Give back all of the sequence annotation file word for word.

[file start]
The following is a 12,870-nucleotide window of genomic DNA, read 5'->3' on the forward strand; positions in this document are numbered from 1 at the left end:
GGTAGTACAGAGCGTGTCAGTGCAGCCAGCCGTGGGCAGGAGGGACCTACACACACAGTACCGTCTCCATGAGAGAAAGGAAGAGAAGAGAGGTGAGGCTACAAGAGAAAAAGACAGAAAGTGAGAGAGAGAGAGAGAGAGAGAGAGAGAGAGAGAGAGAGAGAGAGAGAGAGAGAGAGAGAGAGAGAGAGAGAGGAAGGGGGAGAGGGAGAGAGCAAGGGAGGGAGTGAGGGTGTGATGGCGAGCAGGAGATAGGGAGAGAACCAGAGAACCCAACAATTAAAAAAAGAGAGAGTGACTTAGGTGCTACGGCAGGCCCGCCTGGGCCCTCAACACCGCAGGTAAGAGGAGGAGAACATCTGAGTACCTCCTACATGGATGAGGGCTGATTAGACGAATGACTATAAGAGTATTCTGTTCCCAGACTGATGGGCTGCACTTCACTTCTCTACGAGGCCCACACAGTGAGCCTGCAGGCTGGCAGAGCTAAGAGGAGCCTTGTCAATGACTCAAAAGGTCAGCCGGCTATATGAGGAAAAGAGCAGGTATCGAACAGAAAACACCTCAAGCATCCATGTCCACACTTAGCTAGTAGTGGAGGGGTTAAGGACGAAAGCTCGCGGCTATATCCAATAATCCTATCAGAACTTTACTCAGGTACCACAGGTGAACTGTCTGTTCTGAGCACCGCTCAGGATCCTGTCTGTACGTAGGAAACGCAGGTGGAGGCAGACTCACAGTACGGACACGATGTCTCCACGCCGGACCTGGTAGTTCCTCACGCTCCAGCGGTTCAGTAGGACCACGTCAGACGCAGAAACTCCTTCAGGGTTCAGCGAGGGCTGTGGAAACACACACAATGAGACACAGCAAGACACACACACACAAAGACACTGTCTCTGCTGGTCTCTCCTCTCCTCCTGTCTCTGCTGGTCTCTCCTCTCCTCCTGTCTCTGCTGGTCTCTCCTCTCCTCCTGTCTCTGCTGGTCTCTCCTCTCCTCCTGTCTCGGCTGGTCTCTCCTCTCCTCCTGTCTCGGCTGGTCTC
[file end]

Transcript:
The following is a 12,870-nucleotide window of genomic DNA, read 5'->3' on the forward strand; positions in this document are numbered from 1 at the left end:
GGTAGTACAGAGCGTGTCAGTGCAGCCAGCCGTGGGCAGGAGGGACCTACACACACAGTACCGTCTCCATGAGAGAAAGGAAGAGAAGAGAGGTGAGGCTACAAGAGAAAAAGACAGAAAGTGAGAGAGAGAGAGAGAGAGAGAGAGAGAGAGAGAGAGAGAGAGAGAGAGAGAGAGAGAGAGAGAGAGAGAGAGGAAGGGGGAGAGGGAGAGAGCAAGGGAGGGAGTGAGGGTGTGATGGCGAGCAGGAGATAGGGAGAGAACCAGAGAACCCAACAATTAAAAAAAGAGAGAGTGACTTAGGTGCTACGGCAGGCCCGCCTGGGCCCTCAACACCGCAGGTAAGAGGAGGAGAACATCTGAGTACCTCCTACATGGATGAGGGCTGATTAGACGAATGACTATAAGAGTATTCTGTTCCCAGACTGATGGGCTGCACTTCACTTCTCTACGAGGCCCACACAGTGAGCCTGCAGGCTGGCAGAGCTAAGAGGAGCCTTGTCAATGACTCAAAAGGTCAGCCGGCTATATGAGGAAAAGAGCAGGTATCGAACAGAAAACACCTCAAGCATCCATGTCCACACTTAGCTAGTAGTGGAGGGGTTAAGGACGAAAGCTCGCGGCTATATCCAATAATCCTATCAGAACTTTACTCAGGTACCACAGGTGAACTGTCTGTTCTGAGCACCGCTCAGGATCCTGTCTGTACGTAGGAAACGCAGGTGGAGGCAGACTCACAGTACGGACACGATGTCTCCACGCCGGACCTGGTAGTTCCTCACGCTCCAGCGGTTCAGTAGGACCACGTCAGACGCAGAAACTCCTTCAGGGTTCAGCGAGGGCTGTGGAAACACACACAATGAGACACAGCAAGACACACACACACAAAGACACTGTCTCTGCTGGTCTCTCCTCTCCTCCTGTCTCTGCTGGTCTCTCCTCTCCTCCTGTCTCTGCTGGTCTCTCCTCTCCTCCTGTCTCTGCTGGTCTCTCCTCTCCTCCTGTCTCGGCTGGTCTCTCCTCTCCTCCTGTCTCGGCTGGTCTC